Thursday, October 4, 2007

My major malfunction

It's some psychological term, but I can't remember the name of it-- not transference, I don't think repression. Dang it. Dr. Novinski would be so disappointed in me after I just took her psych class last semester. Wait, maybe it's just denial. No, no. never mind. Definitely not.

Anyway, what I'm talking about is when someone has a problem, an issue, a conflict, whatever, he/she refuses to address it. Instead, the person oh! internalization? no? ok, anyway the person glosses over the problem psychologically, and won't admit that there is a problem. Naturally, this makes things more difficult. People who are accepting the fact of a problem and meeting it head on will bounce off the denial-ers with some force. or rub against them with some friction. or whatever.

You know, like in scene from Good Will Hunting, "it's not your fault. It's not your fault. It's not your fault. It's not your fault... etc." and then Matt Damon finally breaks down his facade and deals with all his issues and the turbulence comes pouring out, and finally he can relate to people again. ok that's what I'm talking about-- what he had before Robin Williams fixed him. So maybe I have something like that, being pretty emotionally reserved and all, maybe it's a little too much.

But I prefer this explanation: I'm over it. Whatever happened happened, and stressing about it afterwards isn't going to make it not happen, so why bother? Why do people say, "oh, it's good to cry." Why? What is that going to solve? And if nothing, why bother?

Ok, you say, "what, are you a robot? emotions are part of what defines a human being." Fine, good. I have no problem with people crying. If you're really sad, and being sad makes you cry, then cry. If you'll feel better after you cry, or while you cry, then bawl your eyes out. That's fine. But I don't think that means it's necessary to cry. Some people like to go fishing when they've had a real stressful week, or couple days, or a nasty break-up. Ok. Go for it. But don't tell me I have to go fishing after something important or something bad or something stressful happens. I don't feel like going fishing. And don't tell me to cry, because I don't feel like crying.

But sometimes, if I have a fight with someone, or some falling out, or whatever the hell, they come back and apologize, and I'll apologize, and it seems to me that the situation is resolved, and then the person will start prodding and poking to see if I have any emotional response, as if an emotional reaction will validate what I said, or prove my sincerity. And maybe he'll talk about how he feels so bad... and trail off. What am I supposed to say? I don't feel bad at all. Something happened, but I'm done with it.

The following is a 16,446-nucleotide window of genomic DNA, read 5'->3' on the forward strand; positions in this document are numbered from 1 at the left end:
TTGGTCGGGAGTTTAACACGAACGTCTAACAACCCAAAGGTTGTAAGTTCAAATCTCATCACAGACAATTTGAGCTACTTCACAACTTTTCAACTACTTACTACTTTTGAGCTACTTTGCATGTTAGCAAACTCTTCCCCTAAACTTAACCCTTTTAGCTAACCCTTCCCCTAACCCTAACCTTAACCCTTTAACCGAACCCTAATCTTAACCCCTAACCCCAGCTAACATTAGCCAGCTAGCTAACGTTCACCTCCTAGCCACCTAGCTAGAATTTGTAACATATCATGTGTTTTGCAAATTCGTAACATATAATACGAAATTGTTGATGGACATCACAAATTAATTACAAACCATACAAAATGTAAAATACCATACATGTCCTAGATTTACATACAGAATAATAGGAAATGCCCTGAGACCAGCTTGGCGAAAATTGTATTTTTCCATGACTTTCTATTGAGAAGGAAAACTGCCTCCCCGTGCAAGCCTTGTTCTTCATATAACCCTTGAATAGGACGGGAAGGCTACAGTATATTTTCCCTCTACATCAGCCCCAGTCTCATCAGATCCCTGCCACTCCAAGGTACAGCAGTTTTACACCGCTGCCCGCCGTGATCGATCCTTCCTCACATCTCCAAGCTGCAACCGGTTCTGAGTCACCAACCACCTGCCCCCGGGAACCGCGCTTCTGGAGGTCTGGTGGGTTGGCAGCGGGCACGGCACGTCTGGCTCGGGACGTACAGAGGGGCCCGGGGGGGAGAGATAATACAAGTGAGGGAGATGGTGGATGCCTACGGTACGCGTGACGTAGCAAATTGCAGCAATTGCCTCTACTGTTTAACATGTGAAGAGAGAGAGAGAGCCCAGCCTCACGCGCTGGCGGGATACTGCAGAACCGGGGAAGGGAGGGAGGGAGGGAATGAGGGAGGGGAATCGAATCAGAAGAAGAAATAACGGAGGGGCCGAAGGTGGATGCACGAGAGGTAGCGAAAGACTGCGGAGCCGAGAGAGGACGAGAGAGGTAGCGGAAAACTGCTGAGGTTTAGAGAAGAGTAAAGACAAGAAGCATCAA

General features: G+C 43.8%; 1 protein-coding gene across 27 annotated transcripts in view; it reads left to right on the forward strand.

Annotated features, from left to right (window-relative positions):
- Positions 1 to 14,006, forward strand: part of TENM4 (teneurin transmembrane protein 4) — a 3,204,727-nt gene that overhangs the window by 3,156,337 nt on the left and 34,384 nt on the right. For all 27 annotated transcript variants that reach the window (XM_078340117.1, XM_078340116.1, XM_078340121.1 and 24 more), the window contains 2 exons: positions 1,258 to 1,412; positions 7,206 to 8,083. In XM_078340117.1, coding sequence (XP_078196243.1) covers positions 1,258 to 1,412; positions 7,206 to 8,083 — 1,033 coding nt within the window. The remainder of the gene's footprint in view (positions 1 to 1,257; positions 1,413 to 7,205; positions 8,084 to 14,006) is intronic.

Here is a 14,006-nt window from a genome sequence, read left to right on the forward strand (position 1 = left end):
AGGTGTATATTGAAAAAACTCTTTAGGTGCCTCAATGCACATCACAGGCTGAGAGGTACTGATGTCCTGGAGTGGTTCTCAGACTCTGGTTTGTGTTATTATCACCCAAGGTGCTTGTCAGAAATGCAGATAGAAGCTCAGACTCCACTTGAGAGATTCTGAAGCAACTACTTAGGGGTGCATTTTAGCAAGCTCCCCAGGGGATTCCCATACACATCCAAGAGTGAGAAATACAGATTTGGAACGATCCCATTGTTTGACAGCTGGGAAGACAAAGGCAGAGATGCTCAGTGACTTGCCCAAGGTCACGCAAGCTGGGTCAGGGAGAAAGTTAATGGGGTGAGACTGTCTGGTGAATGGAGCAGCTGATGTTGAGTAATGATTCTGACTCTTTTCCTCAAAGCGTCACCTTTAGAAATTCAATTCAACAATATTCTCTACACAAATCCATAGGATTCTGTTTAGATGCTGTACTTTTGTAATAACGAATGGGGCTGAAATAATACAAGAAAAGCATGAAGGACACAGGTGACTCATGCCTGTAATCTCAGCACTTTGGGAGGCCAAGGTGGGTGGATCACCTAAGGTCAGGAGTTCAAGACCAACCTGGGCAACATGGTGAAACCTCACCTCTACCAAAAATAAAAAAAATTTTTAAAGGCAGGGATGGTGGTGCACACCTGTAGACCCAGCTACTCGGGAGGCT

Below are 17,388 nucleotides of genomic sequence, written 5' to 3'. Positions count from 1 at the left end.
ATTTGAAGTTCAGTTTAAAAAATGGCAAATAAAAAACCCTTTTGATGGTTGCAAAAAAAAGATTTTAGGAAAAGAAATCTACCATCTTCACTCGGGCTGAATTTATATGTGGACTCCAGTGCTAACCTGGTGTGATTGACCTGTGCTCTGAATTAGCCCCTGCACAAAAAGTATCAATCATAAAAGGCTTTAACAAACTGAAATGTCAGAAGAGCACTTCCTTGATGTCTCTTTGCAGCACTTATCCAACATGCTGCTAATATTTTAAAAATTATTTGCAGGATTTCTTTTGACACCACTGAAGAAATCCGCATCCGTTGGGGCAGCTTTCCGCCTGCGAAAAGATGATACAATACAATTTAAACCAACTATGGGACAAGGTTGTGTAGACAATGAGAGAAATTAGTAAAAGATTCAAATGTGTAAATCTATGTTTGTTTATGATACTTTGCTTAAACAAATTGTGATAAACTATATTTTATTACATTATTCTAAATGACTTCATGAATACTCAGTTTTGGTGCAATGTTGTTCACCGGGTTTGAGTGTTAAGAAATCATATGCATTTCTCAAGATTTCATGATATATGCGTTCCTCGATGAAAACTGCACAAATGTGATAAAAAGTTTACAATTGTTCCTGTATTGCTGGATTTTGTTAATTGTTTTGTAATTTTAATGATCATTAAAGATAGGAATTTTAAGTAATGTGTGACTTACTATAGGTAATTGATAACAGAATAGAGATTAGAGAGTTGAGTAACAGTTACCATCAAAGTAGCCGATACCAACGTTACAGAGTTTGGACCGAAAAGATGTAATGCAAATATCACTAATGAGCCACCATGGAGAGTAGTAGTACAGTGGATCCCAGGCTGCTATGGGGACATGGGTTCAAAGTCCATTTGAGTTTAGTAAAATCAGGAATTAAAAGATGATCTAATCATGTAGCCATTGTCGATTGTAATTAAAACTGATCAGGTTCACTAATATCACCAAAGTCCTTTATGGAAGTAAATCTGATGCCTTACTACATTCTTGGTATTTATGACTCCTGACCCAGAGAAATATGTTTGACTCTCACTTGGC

And inevitably, the person takes my response to mean that I'm really still harboring resentment, or not ready to talk about it. They interpret my reaction as inhuman. And I interpret theirs as irrational. They might try a couple times, like Robin Williams repeating "it's not your fault," but then I usually just get confused/disgusted because No, guy, we already did that, remember? What do you expect? What do you want? I guess I could pretend to sniffle, or stop blinking so my eyes water. But why do people feel like that's necessary in the first place?

So that's my disorder. In deference for the sensitive nature of my psychological condition, I request that when you're around me, you turn off your emotions, and behave like an automaton, because automatons believe me when I say it's ok, don't worry about it.

1 comment:

crysOakleee said...

Very interesting. And how long have you been internalizing the traumas of your life? Mayhaps hypnotism may be a useful therapy. Also I didn't know you took Dr. Novinski's psych class! I liked that class; mostly because everyone else in there was three years younger than me. (And we know how I like younger men.)

Two things:
One, apologies have to be sincere. Not emotional, but sincere. Like when you go to confession, you have to be sincerely sorry, but you don't have to tear your hair and wear sack cloth and ashes or whatever. So if you look the person in the eye and sincerely say "no worries, we're over it" then no further emotion is necessary. (And if they are sincerely forgiving, then they won't even need to wait for you to say that - they will have already forgiven you and moved on anyway.)

crack a joke whenever possible. So as to avoid awkward scenes. If the two of you can mutually laugh over something else, then trust may be re-established.

What the heck is wrong with you anyway? If you are dealing with psych issues, Crystal (a bi-polar schitzo herself) can offer advice. I always find that running away from problems is the best solution; which is why I plan to move to Denver next September. Also, ending friendships is the easiest way of dealing with relationshipal problems.